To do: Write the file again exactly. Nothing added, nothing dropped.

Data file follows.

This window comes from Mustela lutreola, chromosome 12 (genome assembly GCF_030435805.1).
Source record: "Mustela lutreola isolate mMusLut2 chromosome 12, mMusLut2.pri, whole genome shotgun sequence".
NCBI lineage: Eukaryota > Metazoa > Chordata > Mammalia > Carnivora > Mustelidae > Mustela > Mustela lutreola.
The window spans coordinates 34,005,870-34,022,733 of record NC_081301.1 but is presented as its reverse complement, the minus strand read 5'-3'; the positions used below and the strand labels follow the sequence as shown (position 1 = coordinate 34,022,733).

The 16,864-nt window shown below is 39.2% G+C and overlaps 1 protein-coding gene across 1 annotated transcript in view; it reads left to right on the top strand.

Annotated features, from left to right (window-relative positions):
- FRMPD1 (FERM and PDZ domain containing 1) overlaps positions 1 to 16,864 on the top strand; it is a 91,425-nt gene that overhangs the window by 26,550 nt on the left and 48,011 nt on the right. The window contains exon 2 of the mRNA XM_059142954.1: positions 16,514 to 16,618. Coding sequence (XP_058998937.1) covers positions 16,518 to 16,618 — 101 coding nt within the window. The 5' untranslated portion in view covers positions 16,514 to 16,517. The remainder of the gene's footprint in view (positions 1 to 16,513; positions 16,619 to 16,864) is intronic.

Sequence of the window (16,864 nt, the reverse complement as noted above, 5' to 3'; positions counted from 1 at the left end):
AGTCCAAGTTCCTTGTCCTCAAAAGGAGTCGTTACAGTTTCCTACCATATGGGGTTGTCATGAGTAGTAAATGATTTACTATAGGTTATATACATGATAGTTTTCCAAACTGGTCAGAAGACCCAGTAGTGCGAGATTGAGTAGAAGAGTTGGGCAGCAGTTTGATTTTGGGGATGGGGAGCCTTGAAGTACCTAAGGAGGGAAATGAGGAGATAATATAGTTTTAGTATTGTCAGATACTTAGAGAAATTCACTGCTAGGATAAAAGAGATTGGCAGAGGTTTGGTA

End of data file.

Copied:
This window comes from Mustela lutreola, chromosome 12 (genome assembly GCF_030435805.1).
Source record: "Mustela lutreola isolate mMusLut2 chromosome 12, mMusLut2.pri, whole genome shotgun sequence".
NCBI lineage: Eukaryota > Metazoa > Chordata > Mammalia > Carnivora > Mustelidae > Mustela > Mustela lutreola.
The window spans coordinates 34,005,870-34,022,733 of record NC_081301.1 but is presented as its reverse complement, the minus strand read 5'-3'; the positions used below and the strand labels follow the sequence as shown (position 1 = coordinate 34,022,733).

The 16,864-nt window shown below is 39.2% G+C and overlaps 1 protein-coding gene across 1 annotated transcript in view; it reads left to right on the top strand.

Annotated features, from left to right (window-relative positions):
- FRMPD1 (FERM and PDZ domain containing 1) overlaps positions 1 to 16,864 on the top strand; it is a 91,425-nt gene that overhangs the window by 26,550 nt on the left and 48,011 nt on the right. The window contains exon 2 of the mRNA XM_059142954.1: positions 16,514 to 16,618. Coding sequence (XP_058998937.1) covers positions 16,518 to 16,618 — 101 coding nt within the window. The 5' untranslated portion in view covers positions 16,514 to 16,517. The remainder of the gene's footprint in view (positions 1 to 16,513; positions 16,619 to 16,864) is intronic.

Sequence of the window (16,864 nt, the reverse complement as noted above, 5' to 3'; positions counted from 1 at the left end):
AGTCCAAGTTCCTTGTCCTCAAAAGGAGTCGTTACAGTTTCCTACCATATGGGGTTGTCATGAGTAGTAAATGATTTACTATAGGTTATATACATGATAGTTTTCCAAACTGGTCAGAAGACCCAGTAGTGCGAGATTGAGTAGAAGAGTTGGGCAGCAGTTTGATTTTGGGGATGGGGAGCCTTGAAGTACCTAAGGAGGGAAATGAGGAGATAATATAGTTTTAGTATTGTCAGATACTTAGAGAAATTCACTGCTAGGATAAAAGAGATTGGCAGAGGTTTGGTA